MArix derivative

  • Thread starter strokebow
  • Start date
  • #1
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Hi,

A function: f(X) = C^T*X

Where, ^T is Transpose


Then my book tells me that GRADIENT f(X) = C


Why? Why is it not GRADIENT f(X) = C^T

Where, ^T is Transpose and GRADIENT is labla (opposite to delta)

Please help!!

Thanks
 

Answers and Replies

  • #2
HallsofIvy
Science Advisor
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So
[tex]C= \begin{bmatrix}a \\ b \\ c\end{bmatrix}[/tex]
[tex]C^T= \begin{bmatrix}a & b & c\end{bmatrix}[/tex]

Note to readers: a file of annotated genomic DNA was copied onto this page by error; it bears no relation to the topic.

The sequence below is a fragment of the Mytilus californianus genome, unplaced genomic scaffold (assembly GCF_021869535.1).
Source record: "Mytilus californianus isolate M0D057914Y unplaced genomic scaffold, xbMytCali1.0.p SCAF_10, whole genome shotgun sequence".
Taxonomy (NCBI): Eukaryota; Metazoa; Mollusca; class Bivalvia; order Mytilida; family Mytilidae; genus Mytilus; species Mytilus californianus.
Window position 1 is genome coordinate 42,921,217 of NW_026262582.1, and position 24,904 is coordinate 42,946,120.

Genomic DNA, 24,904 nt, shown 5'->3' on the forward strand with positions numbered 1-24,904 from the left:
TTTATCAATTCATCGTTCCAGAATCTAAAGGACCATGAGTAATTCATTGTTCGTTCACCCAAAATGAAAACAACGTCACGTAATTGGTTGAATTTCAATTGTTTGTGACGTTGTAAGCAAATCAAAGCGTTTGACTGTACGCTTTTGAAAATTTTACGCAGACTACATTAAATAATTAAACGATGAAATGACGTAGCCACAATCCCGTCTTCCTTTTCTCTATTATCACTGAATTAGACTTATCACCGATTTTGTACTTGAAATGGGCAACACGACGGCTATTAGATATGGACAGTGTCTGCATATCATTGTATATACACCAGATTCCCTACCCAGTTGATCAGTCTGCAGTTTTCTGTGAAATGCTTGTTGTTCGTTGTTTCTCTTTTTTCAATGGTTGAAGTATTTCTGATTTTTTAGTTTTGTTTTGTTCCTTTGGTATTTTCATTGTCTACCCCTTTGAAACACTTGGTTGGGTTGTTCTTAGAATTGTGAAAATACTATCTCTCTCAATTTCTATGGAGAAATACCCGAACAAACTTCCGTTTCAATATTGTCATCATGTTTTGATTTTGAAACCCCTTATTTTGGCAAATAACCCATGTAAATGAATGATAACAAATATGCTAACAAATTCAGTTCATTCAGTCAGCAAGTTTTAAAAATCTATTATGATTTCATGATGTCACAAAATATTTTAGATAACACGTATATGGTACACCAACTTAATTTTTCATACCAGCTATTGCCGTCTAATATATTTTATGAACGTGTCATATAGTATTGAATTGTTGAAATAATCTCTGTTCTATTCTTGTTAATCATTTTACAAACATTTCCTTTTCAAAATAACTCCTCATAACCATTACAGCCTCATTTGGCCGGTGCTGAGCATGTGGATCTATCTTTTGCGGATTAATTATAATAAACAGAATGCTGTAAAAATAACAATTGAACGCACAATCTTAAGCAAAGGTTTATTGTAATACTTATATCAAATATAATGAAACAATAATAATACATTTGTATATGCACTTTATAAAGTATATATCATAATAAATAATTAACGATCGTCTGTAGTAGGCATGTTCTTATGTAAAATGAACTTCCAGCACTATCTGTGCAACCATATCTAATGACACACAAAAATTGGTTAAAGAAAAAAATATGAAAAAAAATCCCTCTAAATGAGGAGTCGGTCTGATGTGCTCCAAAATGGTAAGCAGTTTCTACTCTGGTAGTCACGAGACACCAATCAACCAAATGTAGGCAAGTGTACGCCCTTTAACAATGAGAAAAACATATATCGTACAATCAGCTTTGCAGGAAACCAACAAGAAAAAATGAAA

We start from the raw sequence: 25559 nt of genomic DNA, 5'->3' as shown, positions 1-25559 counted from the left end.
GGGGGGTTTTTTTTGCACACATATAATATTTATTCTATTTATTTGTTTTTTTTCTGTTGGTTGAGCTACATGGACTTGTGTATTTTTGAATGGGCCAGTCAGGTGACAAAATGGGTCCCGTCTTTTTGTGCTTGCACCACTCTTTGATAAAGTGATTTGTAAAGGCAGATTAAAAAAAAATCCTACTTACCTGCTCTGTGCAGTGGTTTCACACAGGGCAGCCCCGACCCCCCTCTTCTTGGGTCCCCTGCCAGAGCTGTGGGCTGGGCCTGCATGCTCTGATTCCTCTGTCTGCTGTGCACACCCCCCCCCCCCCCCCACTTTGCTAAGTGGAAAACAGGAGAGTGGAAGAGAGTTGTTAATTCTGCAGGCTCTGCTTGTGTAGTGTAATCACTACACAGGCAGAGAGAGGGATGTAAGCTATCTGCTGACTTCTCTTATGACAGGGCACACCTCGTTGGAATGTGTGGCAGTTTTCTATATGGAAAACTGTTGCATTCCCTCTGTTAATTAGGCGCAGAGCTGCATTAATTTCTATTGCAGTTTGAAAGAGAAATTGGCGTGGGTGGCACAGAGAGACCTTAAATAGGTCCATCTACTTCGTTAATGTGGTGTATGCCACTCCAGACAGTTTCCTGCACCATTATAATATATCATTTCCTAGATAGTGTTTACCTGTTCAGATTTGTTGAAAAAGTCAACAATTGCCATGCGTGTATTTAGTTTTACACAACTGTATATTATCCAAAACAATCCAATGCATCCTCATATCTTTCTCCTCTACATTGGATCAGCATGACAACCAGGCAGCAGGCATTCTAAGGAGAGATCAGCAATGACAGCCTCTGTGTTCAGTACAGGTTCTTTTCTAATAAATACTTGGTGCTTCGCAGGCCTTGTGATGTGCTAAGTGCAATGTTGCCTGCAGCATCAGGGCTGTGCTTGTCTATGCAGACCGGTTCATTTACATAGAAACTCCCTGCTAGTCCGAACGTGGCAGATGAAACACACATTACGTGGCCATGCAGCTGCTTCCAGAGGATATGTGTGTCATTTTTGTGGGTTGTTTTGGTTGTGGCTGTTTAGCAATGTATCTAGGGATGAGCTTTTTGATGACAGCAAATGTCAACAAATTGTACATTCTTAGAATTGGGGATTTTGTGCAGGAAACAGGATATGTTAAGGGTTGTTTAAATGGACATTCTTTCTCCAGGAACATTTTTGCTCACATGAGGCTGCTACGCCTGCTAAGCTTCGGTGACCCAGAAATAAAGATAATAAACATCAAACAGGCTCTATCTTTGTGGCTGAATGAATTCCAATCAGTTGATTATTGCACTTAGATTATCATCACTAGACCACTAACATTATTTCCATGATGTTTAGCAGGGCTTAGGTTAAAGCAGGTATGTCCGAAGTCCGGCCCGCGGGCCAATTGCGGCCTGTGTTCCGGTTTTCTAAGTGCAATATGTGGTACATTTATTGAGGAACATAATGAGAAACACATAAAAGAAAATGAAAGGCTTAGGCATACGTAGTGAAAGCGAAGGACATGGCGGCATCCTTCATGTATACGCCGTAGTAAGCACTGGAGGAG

and
[tex]C^T X= \begin{bmatrix} a & b & c\end{bmatrix}\begin{bmatrix}x \\ y \\ c\end{bmatrix}= ax+ ay+ az[/tex]

So
[tex]\nabla C^T X= \nabla (ax+ ay+ az)= \begin{bmatrix}a \\ b \\ c}\end{bmatrix}= C[/itex]
 
  • #3
Hurkyl
Staff Emeritus
Science Advisor
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Why? Why is it not GRADIENT f(X) = C^T
Check the definitions; that should make it obvious.

(I should point out that when paying attention to row vectors vs. column vectors, there are two different for defining the gradient, one being the transpose of the other)
 

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